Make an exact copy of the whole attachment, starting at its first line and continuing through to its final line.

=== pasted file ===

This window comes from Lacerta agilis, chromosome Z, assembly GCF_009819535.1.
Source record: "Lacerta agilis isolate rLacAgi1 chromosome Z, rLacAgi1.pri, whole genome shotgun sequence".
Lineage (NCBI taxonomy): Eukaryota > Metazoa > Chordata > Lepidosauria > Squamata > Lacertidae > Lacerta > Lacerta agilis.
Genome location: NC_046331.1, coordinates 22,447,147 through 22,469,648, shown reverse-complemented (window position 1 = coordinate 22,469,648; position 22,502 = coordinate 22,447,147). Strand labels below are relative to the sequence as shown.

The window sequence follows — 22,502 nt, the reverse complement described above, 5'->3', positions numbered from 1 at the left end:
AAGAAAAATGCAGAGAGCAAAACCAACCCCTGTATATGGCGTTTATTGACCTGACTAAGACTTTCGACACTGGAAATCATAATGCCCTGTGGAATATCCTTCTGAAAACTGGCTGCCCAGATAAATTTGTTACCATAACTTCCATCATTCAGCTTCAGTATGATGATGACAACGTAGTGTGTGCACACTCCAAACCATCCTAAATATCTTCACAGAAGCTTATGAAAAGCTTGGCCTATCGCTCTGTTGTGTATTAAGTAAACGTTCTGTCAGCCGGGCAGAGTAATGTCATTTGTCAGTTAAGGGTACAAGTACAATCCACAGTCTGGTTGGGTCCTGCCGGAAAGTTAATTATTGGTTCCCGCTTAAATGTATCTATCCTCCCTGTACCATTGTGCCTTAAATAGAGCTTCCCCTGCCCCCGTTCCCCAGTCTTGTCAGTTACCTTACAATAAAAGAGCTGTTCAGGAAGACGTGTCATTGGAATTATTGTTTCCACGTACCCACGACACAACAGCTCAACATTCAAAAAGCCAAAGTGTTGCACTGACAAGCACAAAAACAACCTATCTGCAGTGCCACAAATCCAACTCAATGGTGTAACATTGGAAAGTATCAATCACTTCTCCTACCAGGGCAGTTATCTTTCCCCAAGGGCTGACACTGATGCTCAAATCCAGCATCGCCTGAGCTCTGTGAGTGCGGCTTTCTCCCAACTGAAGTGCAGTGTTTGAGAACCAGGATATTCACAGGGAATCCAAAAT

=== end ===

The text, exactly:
This window comes from Lacerta agilis, chromosome Z, assembly GCF_009819535.1.
Source record: "Lacerta agilis isolate rLacAgi1 chromosome Z, rLacAgi1.pri, whole genome shotgun sequence".
Lineage (NCBI taxonomy): Eukaryota > Metazoa > Chordata > Lepidosauria > Squamata > Lacertidae > Lacerta > Lacerta agilis.
Genome location: NC_046331.1, coordinates 22,447,147 through 22,469,648, shown reverse-complemented (window position 1 = coordinate 22,469,648; position 22,502 = coordinate 22,447,147). Strand labels below are relative to the sequence as shown.

The window sequence follows — 22,502 nt, the reverse complement described above, 5'->3', positions numbered from 1 at the left end:
AAGAAAAATGCAGAGAGCAAAACCAACCCCTGTATATGGCGTTTATTGACCTGACTAAGACTTTCGACACTGGAAATCATAATGCCCTGTGGAATATCCTTCTGAAAACTGGCTGCCCAGATAAATTTGTTACCATAACTTCCATCATTCAGCTTCAGTATGATGATGACAACGTAGTGTGTGCACACTCCAAACCATCCTAAATATCTTCACAGAAGCTTATGAAAAGCTTGGCCTATCGCTCTGTTGTGTATTAAGTAAACGTTCTGTCAGCCGGGCAGAGTAATGTCATTTGTCAGTTAAGGGTACAAGTACAATCCACAGTCTGGTTGGGTCCTGCCGGAAAGTTAATTATTGGTTCCCGCTTAAATGTATCTATCCTCCCTGTACCATTGTGCCTTAAATAGAGCTTCCCCTGCCCCCGTTCCCCAGTCTTGTCAGTTACCTTACAATAAAAGAGCTGTTCAGGAAGACGTGTCATTGGAATTATTGTTTCCACGTACCCACGACACAACAGCTCAACATTCAAAAAGCCAAAGTGTTGCACTGACAAGCACAAAAACAACCTATCTGCAGTGCCACAAATCCAACTCAATGGTGTAACATTGGAAAGTATCAATCACTTCTCCTACCAGGGCAGTTATCTTTCCCCAAGGGCTGACACTGATGCTCAAATCCAGCATCGCCTGAGCTCTGTGAGTGCGGCTTTCTCCCAACTGAAGTGCAGTGTTTGAGAACCAGGATATTCACAGGGAATCCAAAAT